FILE PHOTO: A street sign, Wall Street, is seen in front of the New York Stock Exchange (NYSE) in New York City, New York, the United States, January 3, 2019. REUTERS / Shannon Stapleton / File Photo
October 30, 2020
By Rahul Karunakar and Tushar Goenka
BENGALURU (Reuters) – Global fund managers recommended lowest equity exposure and highest bond exposure in portfolios in over a decade this month. They pointed to the risks of the US election and the economic fears sparked by a resurgent coronavirus pandemic. This was the result of a survey by Reuters.
Preparations for the November 3rd presidential election, new national bans in Europe’s largest economies, and daily record US coronavirus infections sparked the worst global share sale in months. Almost $ 2 trillion in value was wiped out on Wednesday alone.
Since the beginning of the pandemic, fund managers with assets under management of over $ 4 trillion, which Reuters regularly surveys, have identified the current second wave of infections as the main risk and have remained cautious throughout the year.
In line with this strategy, the October 15-29 survey of 33 asset managers and chief investment officers in Japan, continental Europe, the United Kingdom and the United States found that recommended bond holdings rose more than 5 percentage points since January this year to an average of 45, 5% increased month.
This is an increase of 44.7% in the previous month, the highest value since the start of the comparable survey over a decade ago.
At the same time, total exposure in the global balanced model portfolio continued to decline to an average of 41.4% in October, compared to 42.7% in September, the lowest level since early 2010.
This average has fallen by more than 8 percentage points since the beginning of the year.
“There aren’t many reasons for us to be bullish on stocks. All upcoming events clearly point to more pain for the equity markets, ”said a chief investment officer of a major US fund management company. “There is a high risk of the already fragile economic recovery from the resurgent COVID-19 pandemic,” he said.
“Forget about a V-shaped recovery, the W-shaped scenario for the major world economies has become the consensus in the market.”
This reflects the results of a separate Reuters survey of around 500 economists, in which the new wave of coronavirus cases posed a high risk of halting the current global economic recovery as early as this year. [ECILT/WRAP]
In the latest survey, fund managers re-identified the pandemic as the main risk in response to an additional question.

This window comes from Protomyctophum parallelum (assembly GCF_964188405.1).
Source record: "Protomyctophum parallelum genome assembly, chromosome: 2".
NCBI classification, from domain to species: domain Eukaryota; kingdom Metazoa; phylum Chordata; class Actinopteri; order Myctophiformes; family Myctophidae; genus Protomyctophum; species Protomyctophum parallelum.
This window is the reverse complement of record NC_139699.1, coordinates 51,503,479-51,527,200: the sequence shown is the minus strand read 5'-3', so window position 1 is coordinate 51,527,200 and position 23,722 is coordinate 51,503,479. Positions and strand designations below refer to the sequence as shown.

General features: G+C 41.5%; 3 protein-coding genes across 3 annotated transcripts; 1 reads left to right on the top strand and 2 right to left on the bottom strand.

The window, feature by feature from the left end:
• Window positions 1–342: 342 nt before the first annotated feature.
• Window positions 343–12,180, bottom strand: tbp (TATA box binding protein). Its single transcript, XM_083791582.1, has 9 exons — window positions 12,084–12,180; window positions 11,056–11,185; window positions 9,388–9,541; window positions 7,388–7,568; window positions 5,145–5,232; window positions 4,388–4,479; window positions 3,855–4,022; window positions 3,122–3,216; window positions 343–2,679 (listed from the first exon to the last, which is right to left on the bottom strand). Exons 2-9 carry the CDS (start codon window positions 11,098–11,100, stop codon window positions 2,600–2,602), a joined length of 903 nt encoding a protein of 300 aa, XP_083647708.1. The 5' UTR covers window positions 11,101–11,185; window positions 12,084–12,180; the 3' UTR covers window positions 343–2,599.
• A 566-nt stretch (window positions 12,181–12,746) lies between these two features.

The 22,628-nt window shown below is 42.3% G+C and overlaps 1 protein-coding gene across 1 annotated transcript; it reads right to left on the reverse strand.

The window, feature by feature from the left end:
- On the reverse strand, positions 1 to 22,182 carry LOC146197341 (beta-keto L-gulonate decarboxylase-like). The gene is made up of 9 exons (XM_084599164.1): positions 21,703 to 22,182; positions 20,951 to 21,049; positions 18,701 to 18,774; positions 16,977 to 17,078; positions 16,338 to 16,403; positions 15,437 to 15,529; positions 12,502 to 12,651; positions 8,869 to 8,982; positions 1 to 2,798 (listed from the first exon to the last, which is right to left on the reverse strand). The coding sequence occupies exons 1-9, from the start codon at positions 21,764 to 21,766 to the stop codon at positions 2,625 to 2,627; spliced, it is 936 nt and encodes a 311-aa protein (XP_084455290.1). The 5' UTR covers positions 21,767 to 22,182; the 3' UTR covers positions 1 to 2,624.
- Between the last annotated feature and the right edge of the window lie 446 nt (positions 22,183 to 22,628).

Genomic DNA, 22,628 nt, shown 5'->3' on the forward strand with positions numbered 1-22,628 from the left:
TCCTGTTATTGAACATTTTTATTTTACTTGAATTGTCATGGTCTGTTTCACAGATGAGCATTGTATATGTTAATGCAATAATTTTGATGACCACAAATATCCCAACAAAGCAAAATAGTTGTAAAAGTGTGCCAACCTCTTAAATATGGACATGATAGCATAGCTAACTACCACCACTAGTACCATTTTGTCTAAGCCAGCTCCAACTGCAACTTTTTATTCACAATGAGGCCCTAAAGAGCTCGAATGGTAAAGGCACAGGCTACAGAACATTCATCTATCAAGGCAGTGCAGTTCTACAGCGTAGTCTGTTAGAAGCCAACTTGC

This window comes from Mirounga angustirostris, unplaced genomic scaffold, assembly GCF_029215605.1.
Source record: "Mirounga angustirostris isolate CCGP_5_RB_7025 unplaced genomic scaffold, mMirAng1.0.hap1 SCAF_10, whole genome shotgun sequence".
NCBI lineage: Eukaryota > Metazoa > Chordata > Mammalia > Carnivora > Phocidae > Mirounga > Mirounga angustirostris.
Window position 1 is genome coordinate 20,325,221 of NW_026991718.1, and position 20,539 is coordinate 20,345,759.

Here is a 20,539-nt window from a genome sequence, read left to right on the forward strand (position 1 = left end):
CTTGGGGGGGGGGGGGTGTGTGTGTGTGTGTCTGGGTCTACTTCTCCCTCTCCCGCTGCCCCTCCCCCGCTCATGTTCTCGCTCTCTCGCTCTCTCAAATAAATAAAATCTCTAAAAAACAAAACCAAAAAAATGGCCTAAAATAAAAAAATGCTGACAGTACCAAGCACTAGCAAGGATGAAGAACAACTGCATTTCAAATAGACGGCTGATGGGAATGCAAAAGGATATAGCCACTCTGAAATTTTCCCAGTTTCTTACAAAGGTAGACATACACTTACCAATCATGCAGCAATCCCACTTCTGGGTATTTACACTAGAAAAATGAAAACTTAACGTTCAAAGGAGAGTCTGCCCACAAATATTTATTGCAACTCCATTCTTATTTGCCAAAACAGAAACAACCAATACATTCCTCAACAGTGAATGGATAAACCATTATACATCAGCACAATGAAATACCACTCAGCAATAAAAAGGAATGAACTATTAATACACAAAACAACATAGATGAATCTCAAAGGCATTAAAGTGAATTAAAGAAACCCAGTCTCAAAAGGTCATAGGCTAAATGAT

“Stocks priced in a COVID-19 vaccine later this year. However, if it is significantly delayed, has poor clinical efficacy, or has significant side effects, we could see a significant market correction,” said Benjamin Suess, director of UBS Asset Management in Zurich .
However, more than half of the 21 fund managers who answered a question about the biggest driver for the stock market said that additional fiscal stimulus in the US would be the main driver for the remainder of the year. Many predict a buying opportunity for stocks if that goes away.
“You can see the US election result as a trigger for markets rather than a driver,” said Craig Hoyda, senior quantitative analyst at Aberdeen Standard Investments in Edinburgh. “As soon as the result is certain, the markets – in their role as forward discounting mechanisms – will take the expected path of fiscal policy.”
Still, 18 of 21 fund managers who responded to a question about the potential impact of a late or controversial election result in the US said it would lead to a significant sell-off immediately after the sale.
“Everything is still possible if the result is close. US economic negotiations would become even more difficult if there was an unclear election result and markets back to the chaos that prevailed earlier this year, ”added the US-based global fund manager.
A deep sell-off in March lost a third of the value of US stock indices as the pandemic hit markets and stalled economies.
Now, less than a week before the US presidential election, a revival in COVID-19 cases is bringing new boundaries and unrest in financial markets.
(Reporting and survey by Rahul Karunakar and Tushar Goenka in BENGALURU and Fumika Inoue in TOKYO; editing by Ross Finley and Tomasz Janowski)
This article originally appeared on www.oann.com